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A Flavorwire editor recently slammed D.C.’s homegrown dating app, Hinge, for not really caring about gay people. The distinctive characteristic of the dating app, which was born at the District’s 1776 tech incubator, is that instead of matching people with random strangers, it matches people with users in their extended social network—i.e., people who are Facebook friends with their Facebook friends. In theory, if a gay user has a small D.C. network of gay friends, he or she would have trouble meeting other gay people on the app.
Tyler Coates, the Flavorwire editor, noticed that, as a gay man, his matches were limited, and he eventually started getting paired with straight men. He wrote an email to Hinge, and a community manager wrote back saying the app had a “relatively small number” of gay users. In another email, a customer insight specialist wrote to Coates conceding that the app had done a “pretty poor job of attracting a gay userbase.”
Hinge wasn’t as upfront to me with any potential failings in serving the LGBT community: Brand Marketing Manager Karen Fein says Hinge can’t reveal any user numbers, but that the app has a “strong and growing gay user base.” Fein says the app plans to grow its gay userbase, in part through exclusive events this summer in D.C. and in other cities.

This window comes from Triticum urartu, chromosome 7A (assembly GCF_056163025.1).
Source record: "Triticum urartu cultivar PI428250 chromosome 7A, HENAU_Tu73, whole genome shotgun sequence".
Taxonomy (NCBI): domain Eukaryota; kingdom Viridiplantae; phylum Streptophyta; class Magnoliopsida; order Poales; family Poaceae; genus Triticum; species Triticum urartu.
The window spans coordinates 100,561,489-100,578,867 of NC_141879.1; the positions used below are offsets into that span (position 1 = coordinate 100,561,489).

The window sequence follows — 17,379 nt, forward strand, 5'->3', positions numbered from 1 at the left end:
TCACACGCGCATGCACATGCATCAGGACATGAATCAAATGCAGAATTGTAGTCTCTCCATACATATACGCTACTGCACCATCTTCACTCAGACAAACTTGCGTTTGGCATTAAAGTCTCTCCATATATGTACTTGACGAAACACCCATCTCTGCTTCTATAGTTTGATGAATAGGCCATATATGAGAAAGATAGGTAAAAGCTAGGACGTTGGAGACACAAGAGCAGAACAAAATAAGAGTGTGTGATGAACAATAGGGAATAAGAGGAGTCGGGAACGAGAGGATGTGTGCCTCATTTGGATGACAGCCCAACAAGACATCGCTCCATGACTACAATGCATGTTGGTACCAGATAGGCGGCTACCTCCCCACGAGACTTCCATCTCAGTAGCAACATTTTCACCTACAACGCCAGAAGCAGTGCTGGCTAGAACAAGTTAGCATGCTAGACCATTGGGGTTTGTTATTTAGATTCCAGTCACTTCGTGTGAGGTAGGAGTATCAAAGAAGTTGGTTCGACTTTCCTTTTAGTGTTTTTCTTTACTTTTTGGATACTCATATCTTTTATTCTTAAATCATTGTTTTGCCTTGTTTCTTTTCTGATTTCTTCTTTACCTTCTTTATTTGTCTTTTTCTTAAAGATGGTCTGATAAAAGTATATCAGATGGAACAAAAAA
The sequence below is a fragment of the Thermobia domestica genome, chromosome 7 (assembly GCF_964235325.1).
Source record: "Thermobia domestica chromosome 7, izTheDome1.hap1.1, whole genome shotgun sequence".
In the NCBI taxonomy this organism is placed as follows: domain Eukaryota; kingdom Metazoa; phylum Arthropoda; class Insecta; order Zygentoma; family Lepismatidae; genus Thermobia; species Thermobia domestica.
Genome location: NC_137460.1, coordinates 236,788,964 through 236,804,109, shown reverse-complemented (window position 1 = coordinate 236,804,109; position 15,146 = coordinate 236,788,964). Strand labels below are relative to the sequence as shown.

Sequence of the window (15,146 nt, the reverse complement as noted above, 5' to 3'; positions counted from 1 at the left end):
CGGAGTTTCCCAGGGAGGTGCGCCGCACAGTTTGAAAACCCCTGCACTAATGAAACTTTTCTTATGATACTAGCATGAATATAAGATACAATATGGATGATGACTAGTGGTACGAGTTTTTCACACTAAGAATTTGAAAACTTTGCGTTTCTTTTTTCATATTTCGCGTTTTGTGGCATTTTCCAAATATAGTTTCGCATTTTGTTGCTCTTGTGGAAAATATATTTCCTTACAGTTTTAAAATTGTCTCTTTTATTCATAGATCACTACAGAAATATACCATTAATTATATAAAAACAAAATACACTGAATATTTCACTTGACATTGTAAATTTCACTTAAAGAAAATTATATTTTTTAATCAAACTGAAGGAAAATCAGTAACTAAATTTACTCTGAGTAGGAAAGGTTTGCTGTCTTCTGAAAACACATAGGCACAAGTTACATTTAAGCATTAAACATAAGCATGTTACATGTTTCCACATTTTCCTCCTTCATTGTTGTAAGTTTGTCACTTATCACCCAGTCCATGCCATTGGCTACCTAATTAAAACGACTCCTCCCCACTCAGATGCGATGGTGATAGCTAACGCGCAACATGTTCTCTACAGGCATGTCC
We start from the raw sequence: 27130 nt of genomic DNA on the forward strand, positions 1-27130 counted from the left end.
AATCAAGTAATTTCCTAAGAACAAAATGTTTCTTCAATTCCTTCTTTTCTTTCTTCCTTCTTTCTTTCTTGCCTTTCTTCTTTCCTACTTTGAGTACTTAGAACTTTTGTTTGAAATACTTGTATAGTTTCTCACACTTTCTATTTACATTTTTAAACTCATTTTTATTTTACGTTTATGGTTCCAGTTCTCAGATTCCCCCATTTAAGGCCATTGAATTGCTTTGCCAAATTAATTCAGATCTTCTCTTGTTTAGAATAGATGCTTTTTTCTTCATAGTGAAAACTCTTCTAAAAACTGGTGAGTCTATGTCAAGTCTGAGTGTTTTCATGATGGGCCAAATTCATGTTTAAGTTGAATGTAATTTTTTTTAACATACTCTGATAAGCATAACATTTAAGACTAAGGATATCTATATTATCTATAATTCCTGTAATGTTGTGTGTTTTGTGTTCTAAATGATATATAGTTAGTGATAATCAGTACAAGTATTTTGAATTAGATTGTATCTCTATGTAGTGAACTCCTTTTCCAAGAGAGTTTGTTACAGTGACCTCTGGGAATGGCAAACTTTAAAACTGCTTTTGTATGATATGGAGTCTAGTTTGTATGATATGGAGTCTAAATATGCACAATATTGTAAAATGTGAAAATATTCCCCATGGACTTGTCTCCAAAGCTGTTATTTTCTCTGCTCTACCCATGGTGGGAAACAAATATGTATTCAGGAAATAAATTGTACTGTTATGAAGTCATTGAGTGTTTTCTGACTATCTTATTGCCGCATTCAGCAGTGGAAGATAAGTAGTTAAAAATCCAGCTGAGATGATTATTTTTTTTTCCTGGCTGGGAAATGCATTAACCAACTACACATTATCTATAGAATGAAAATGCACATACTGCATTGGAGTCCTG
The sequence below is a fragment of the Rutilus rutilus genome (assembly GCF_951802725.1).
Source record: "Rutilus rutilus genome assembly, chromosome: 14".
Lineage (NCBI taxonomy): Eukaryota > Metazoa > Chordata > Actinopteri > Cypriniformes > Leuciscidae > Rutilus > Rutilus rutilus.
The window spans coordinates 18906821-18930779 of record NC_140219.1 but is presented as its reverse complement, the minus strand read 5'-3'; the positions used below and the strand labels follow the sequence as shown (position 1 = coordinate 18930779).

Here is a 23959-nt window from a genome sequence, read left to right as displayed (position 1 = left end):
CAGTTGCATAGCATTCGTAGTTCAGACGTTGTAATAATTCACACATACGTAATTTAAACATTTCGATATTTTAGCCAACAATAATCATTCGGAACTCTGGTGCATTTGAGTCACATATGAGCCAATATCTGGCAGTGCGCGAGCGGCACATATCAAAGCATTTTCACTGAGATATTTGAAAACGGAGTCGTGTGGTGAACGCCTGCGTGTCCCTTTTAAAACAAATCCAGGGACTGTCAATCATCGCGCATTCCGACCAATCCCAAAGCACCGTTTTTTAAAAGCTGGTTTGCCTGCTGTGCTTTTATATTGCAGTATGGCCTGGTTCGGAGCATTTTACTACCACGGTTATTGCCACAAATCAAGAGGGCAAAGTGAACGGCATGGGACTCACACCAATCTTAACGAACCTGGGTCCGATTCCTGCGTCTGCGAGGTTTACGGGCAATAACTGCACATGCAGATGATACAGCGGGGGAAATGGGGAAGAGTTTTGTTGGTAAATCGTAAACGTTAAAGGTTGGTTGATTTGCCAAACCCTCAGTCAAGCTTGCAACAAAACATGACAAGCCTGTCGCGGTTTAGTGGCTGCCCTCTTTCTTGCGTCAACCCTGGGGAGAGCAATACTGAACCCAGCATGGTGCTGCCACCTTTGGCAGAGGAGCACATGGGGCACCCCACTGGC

The app is also limited in its sexual orientation and gender options. Hinge allows people to indicate that they’re gay or straight, but has no option for bisexual, transgender, and queer people. (This isn’t exclusively a problem for Hinge. OkCupid, for instance, lists bisexual as a sexual orientation option, but limits gender to M or F.) The fledgling dating app recently fled its D.C. offices for New York, but the District—a city where 10 percent of the adult population identifies as LGBTQ—is still Hinge’s hometown. It should do a better job of honoring its roots.